Beaches Are Going to be a Hot Political Topic

In the latest issue of the Washington Monthly, Theodoric Meyer has a book review of Orrin H. Pilkey and J. Andrew G. Cooper’s The Last Beach. The news is pretty depressing:

Pilkey and Cooper’s predictions are grim: “We believe that the current outlook, biased toward protection of property, will inevitably lead to a worldwide loss of beaches lined with development.” Artificial stone steps descending into the water and strips of sand behind seawalls will become increasingly common along developed coastlines, they suggest. Increased pollution will likely mean rules against walking barefoot on some beaches, even if such rules seem unthinkable today.

A lot of the focus is on beach replenishment efforts, which the authors argue are ultimately destructive of beach systems. If you don’t already know how important this topic is going to be over the next few decades, I encourage you to watch the latest episode of HBO’s Vice.

You probably should learn as much as you can about rising sea levels and how we’re going to need to react from a public policy standpoint. This review is a great place to start.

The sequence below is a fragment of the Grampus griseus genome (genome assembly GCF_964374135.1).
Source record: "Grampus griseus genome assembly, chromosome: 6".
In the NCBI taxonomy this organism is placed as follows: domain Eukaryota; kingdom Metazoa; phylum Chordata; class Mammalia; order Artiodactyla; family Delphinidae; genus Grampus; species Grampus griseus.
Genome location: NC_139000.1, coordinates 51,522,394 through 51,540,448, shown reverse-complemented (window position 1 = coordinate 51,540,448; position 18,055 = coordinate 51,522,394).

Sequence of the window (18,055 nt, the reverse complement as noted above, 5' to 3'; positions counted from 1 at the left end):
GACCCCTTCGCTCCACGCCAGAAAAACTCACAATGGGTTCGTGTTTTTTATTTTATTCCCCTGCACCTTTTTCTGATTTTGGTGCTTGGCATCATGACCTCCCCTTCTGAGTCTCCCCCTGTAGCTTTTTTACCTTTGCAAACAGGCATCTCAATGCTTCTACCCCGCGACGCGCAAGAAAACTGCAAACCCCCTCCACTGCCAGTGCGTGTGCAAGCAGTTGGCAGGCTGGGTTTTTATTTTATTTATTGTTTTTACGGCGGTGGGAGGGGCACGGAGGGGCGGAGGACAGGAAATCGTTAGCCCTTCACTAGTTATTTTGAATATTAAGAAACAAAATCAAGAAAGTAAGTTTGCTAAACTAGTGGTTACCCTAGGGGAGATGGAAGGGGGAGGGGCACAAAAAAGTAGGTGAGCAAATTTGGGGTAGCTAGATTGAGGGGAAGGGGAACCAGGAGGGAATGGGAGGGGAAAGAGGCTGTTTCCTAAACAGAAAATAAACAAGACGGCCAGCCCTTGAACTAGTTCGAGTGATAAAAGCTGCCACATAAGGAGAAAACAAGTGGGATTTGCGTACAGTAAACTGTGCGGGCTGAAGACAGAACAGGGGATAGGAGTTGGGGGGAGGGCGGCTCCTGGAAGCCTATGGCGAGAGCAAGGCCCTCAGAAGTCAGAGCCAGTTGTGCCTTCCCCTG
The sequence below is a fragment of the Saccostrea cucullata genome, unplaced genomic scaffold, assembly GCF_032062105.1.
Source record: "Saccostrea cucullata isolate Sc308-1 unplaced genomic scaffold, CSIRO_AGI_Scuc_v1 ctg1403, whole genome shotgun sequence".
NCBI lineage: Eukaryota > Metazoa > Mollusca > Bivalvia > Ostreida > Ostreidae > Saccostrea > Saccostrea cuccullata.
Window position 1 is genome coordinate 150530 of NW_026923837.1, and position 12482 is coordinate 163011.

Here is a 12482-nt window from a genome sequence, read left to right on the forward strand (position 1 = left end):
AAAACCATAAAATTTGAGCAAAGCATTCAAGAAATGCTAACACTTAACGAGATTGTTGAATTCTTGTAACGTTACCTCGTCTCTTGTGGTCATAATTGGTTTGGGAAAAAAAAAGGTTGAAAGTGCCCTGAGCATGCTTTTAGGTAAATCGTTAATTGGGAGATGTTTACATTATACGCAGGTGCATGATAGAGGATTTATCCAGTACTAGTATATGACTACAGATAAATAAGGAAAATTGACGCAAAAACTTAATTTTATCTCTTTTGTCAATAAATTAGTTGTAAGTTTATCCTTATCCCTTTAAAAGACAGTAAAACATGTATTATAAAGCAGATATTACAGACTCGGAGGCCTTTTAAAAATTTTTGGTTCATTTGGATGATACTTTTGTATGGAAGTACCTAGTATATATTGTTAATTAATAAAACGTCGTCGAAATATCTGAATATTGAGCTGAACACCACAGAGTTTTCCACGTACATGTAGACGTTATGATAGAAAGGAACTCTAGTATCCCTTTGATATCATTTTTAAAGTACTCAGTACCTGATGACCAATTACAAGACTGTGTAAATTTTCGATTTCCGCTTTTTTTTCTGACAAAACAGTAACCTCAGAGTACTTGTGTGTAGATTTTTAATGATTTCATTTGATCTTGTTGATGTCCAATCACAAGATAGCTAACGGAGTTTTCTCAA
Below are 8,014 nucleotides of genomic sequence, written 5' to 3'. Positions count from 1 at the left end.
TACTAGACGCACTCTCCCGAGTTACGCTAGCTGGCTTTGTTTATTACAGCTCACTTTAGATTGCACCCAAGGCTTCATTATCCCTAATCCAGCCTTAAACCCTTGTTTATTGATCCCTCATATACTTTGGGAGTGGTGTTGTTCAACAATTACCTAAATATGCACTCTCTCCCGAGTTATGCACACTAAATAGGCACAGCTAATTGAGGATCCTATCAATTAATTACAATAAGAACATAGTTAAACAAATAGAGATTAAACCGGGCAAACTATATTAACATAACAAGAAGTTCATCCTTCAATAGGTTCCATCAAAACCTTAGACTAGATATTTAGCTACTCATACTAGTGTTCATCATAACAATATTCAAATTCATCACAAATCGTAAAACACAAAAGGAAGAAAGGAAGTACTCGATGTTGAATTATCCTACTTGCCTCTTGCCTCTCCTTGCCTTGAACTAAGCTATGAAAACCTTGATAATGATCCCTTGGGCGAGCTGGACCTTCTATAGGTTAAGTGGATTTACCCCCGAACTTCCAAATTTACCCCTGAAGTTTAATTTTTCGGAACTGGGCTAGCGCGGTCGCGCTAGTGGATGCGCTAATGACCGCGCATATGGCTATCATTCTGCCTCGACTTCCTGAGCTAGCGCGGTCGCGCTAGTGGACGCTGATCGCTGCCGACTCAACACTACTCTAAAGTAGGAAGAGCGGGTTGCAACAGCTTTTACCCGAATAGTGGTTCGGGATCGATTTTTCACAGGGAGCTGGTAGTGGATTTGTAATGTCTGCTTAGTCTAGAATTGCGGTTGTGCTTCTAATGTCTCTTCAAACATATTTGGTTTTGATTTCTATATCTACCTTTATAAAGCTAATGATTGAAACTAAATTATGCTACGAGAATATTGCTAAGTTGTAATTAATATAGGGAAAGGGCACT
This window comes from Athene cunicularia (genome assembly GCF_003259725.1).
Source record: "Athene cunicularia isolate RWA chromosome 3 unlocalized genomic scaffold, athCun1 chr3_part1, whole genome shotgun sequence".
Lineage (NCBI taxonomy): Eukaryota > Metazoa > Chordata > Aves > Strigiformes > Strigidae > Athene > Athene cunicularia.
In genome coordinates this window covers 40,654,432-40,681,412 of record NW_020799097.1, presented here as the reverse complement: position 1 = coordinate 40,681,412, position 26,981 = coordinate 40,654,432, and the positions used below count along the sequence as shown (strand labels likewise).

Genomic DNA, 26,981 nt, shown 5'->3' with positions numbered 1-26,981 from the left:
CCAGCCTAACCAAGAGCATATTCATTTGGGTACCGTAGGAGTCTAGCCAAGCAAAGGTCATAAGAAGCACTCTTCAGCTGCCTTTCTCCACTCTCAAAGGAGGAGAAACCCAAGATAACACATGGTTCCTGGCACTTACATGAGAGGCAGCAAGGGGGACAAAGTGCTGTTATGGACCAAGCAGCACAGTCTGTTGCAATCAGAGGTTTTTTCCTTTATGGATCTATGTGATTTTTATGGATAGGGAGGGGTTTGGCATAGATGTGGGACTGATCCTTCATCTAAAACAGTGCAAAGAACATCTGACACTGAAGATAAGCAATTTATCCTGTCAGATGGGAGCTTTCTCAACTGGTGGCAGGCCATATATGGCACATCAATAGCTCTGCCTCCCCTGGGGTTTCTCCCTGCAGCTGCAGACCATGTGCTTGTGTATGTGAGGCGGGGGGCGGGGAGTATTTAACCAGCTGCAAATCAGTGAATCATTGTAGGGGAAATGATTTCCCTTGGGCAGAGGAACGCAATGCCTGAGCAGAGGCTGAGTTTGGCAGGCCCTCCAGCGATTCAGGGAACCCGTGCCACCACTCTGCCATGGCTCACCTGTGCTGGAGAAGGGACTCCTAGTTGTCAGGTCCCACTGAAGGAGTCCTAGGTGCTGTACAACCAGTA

The pollution issue is important, too. I don’t like thinking about beaches so toxic that we can’t walk on them.

Support Nonprofit Journalism

If you enjoyed this article, consider making a donation to help us produce more like it. The Washington Monthly was founded in 1969 to tell the stories of how government really works—and how to make it work better. Fifty years later, the need for incisive analysis and new, progressive policy ideas is clearer than ever. As a nonprofit, we rely on support from readers like you.

Yes, I’ll make a donation

Martin Longman

Martin Longman is the web editor for the Washington Monthly. See all his writing at